fog

Driving your RV in the fog — clear and safe tips.

You can be driving your recreational vehicle on an otherwise beautiful day, when suddenly you’re engulfed in fog. Fog banks often lay in the lower wetlands in the early morning, and there are spots around North America that seem to spawn dense fog. High elevations also often pose poor visibility as you climb into a blanket of cloud, which is really the same thing.

Fog can be a very dangerous driving hazard. Statistics show that over 500 people in the United States every year are killed in vehicle collisions as a result of foggy conditions. Additionally, some 12,000 people are injured in the roughly 32,000 fog-related traffic accidents.

fog

So, how do we reduce our risks when confronted by such a weather event? Obviously, if the conditions are known prior to traveling, you can delay leaving until conditions are clear. But many times fog appears without warning while you’re on the road, so you must endure it in the safest manner.

Slow down and turn on the headlights. Switch on your emergency flashers if the fog is very thick. If your RV is mostly white, as many are, you will not be seen easily, so observe extra caution. Keep moving at a safe speed. Avoid pulling over to the shoulder of the road unless you can park well away from the roadway, at least one or two vehicle widths.  Many vehicles stopped on the roadside are struck by traffic from behind in such conditions.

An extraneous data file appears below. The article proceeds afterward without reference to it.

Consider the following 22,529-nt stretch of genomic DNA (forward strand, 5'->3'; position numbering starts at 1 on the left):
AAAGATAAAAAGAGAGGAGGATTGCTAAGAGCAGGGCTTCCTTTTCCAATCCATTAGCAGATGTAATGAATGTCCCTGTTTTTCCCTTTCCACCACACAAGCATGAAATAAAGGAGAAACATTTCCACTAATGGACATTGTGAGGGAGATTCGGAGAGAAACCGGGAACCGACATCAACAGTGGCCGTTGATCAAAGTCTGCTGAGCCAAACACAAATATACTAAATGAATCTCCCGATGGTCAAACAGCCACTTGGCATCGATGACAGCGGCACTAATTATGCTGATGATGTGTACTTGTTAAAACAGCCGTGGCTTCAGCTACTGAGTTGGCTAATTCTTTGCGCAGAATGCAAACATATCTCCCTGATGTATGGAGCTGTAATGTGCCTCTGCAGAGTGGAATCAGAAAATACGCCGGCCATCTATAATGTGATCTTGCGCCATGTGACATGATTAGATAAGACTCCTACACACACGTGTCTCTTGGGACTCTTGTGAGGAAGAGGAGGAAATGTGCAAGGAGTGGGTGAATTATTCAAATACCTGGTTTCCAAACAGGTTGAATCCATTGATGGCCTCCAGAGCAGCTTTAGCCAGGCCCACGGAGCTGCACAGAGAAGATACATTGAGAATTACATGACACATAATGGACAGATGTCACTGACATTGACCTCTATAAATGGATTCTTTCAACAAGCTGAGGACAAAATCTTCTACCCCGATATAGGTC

Don’t use high-beam headlights in fog, because the tiny water droplets that make up the fog spread and reflect light, compounding visibility problems. With care and attention and good common sense you will emerge to the colorful world at the end of the dark grey tunnel.

For those that travel areas that are subject to foggy conditions, you might consider adding rear fog lights. Yes, I said “rear” fog lights!  These are very common on British autos and many built in Europe.  Essentially they are additional red tail lights that are the same intensity as the brake lights. They are turned on to make the rear of the vehicle more noticeable. The separate brake lights still operate normally. As an added benefit they can also be used as super bright back up lights in those dark campsite back-in events.

Peter Mercer — With Brighter View

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